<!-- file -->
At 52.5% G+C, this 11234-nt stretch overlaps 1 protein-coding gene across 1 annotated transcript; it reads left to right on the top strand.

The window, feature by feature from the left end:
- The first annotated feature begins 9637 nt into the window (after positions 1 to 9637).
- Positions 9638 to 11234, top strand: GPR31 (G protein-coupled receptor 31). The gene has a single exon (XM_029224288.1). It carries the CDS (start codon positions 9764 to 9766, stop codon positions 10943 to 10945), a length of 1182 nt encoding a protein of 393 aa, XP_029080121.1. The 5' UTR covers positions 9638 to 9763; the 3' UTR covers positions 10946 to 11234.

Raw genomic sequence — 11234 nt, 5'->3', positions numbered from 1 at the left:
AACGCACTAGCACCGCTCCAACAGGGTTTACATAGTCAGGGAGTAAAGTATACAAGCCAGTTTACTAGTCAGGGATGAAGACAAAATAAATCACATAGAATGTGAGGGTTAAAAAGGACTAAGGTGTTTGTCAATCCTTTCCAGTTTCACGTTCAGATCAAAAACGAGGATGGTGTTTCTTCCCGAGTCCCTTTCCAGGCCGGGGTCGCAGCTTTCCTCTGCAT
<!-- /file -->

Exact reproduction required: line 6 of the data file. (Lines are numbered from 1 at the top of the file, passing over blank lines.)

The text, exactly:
AACGCACTAGCACCGCTCCAACAGGGTTTACATAGTCAGGGAGTAAAGTATACAAGCCAGTTTACTAGTCAGGGATGAAGACAAAATAAATCACATAGAATGTGAGGGTTAAAAAGGACTAAGGTGTTTGTCAATCCTTTCCAGTTTCACGTTCAGATCAAAAACGAGGATGGTGTTTCTTCCCGAGTCCCTTTCCAGGCCGGGGTCGCAGCTTTCCTCTGCAT